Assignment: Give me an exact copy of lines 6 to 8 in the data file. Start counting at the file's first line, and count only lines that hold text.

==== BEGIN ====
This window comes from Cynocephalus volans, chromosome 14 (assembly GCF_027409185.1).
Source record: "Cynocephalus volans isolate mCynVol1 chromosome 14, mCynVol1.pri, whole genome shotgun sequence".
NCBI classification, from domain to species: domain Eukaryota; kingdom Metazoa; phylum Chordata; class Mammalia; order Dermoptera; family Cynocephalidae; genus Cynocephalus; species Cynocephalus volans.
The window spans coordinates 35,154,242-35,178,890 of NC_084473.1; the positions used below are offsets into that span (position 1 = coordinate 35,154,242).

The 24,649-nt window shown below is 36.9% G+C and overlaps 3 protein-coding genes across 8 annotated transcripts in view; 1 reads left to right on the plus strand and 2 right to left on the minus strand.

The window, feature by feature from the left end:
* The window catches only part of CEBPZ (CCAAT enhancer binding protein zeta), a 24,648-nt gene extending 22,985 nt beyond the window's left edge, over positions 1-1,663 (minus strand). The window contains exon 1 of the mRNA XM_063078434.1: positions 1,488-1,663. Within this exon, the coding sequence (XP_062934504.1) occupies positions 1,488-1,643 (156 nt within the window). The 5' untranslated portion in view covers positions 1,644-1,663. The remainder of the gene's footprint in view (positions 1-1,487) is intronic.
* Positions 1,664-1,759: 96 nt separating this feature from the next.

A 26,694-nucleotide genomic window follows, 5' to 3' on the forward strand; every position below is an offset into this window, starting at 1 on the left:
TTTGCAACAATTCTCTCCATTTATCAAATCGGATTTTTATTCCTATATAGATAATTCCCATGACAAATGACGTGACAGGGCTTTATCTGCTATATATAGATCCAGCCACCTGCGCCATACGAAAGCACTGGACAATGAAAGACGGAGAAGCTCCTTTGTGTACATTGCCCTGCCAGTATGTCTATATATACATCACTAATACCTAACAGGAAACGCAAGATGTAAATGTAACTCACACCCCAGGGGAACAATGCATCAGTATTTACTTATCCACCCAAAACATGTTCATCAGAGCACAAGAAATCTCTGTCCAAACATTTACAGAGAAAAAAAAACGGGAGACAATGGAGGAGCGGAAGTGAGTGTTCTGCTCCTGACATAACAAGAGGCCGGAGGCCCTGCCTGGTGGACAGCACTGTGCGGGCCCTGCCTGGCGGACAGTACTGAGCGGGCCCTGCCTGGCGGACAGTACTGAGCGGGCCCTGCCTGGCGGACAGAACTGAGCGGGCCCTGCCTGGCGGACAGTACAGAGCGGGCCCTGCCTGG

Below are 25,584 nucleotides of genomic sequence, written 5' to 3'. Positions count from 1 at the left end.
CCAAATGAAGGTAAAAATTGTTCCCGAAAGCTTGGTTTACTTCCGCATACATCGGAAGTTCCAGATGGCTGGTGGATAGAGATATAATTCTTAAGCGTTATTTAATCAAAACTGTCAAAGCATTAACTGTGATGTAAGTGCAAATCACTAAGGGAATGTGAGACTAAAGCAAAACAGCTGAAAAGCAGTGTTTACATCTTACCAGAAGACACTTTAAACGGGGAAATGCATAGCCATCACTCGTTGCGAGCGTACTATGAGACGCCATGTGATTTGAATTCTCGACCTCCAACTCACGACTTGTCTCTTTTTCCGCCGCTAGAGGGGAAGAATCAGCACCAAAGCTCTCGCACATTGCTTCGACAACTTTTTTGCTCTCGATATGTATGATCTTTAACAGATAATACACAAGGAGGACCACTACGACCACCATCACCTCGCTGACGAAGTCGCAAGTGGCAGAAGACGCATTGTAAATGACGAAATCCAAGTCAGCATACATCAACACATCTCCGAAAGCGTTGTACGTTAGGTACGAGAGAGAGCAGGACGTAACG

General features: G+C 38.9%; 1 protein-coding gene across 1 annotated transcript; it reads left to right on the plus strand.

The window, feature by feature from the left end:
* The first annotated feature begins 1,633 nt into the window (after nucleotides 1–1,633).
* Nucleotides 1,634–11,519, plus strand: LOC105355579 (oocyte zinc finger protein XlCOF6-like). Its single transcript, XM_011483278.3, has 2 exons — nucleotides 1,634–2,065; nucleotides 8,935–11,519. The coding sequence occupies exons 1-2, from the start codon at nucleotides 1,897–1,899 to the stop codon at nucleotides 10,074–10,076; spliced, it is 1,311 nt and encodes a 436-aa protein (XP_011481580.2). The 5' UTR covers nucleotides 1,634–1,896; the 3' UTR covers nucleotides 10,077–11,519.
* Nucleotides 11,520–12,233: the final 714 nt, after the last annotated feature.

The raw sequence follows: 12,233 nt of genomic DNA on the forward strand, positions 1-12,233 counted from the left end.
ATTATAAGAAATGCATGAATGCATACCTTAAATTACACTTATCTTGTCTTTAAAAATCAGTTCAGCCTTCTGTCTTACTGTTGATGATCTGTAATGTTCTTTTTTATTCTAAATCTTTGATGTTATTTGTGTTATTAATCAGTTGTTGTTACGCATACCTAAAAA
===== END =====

The window, feature by feature from the left end:
* The window catches only part of CEBPZ (CCAAT enhancer binding protein zeta), a 24,648-nt gene extending 22,985 nt beyond the window's left edge, over positions 1-1,663 (minus strand). The window contains exon 1 of the mRNA XM_063078434.1: positions 1,488-1,663. Within this exon, the coding sequence (XP_062934504.1) occupies positions 1,488-1,643 (156 nt within the window). The 5' untranslated portion in view covers positions 1,644-1,663. The remainder of the gene's footprint in view (positions 1-1,487) is intronic.
* Positions 1,664-1,759: 96 nt separating this feature from the next.